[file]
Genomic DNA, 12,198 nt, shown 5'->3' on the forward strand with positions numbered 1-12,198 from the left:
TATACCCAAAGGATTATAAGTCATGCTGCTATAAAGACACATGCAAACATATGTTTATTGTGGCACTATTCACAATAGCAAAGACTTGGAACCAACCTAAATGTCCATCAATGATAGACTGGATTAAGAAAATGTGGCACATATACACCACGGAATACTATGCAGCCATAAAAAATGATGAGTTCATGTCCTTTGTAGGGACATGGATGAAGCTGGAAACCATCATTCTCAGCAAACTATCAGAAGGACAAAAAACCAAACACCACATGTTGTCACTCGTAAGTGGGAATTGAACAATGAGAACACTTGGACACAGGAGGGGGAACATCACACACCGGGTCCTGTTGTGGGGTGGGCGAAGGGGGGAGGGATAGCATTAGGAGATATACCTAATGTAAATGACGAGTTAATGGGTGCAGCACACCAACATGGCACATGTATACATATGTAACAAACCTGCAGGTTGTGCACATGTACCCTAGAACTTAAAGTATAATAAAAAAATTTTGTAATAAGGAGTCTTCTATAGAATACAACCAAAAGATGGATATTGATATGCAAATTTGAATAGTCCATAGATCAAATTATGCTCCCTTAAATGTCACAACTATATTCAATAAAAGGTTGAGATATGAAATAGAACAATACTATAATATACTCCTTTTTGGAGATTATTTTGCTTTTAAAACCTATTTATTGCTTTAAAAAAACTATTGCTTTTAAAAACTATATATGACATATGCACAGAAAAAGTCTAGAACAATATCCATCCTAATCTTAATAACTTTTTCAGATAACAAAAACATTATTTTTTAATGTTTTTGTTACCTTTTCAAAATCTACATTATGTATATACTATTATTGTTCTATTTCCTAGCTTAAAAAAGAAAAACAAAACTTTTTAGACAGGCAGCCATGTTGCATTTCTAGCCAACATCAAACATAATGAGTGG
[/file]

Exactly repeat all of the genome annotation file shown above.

Genomic DNA, 12,198 nt, shown 5'->3' on the forward strand with positions numbered 1-12,198 from the left:
TATACCCAAAGGATTATAAGTCATGCTGCTATAAAGACACATGCAAACATATGTTTATTGTGGCACTATTCACAATAGCAAAGACTTGGAACCAACCTAAATGTCCATCAATGATAGACTGGATTAAGAAAATGTGGCACATATACACCACGGAATACTATGCAGCCATAAAAAATGATGAGTTCATGTCCTTTGTAGGGACATGGATGAAGCTGGAAACCATCATTCTCAGCAAACTATCAGAAGGACAAAAAACCAAACACCACATGTTGTCACTCGTAAGTGGGAATTGAACAATGAGAACACTTGGACACAGGAGGGGGAACATCACACACCGGGTCCTGTTGTGGGGTGGGCGAAGGGGGGAGGGATAGCATTAGGAGATATACCTAATGTAAATGACGAGTTAATGGGTGCAGCACACCAACATGGCACATGTATACATATGTAACAAACCTGCAGGTTGTGCACATGTACCCTAGAACTTAAAGTATAATAAAAAAATTTTGTAATAAGGAGTCTTCTATAGAATACAACCAAAAGATGGATATTGATATGCAAATTTGAATAGTCCATAGATCAAATTATGCTCCCTTAAATGTCACAACTATATTCAATAAAAGGTTGAGATATGAAATAGAACAATACTATAATATACTCCTTTTTGGAGATTATTTTGCTTTTAAAACCTATTTATTGCTTTAAAAAAACTATTGCTTTTAAAAACTATATATGACATATGCACAGAAAAAGTCTAGAACAATATCCATCCTAATCTTAATAACTTTTTCAGATAACAAAAACATTATTTTTTAATGTTTTTGTTACCTTTTCAAAATCTACATTATGTATATACTATTATTGTTCTATTTCCTAGCTTAAAAAAGAAAAACAAAACTTTTTAGACAGGCAGCCATGTTGCATTTCTAGCCAACATCAAACATAATGAGTGG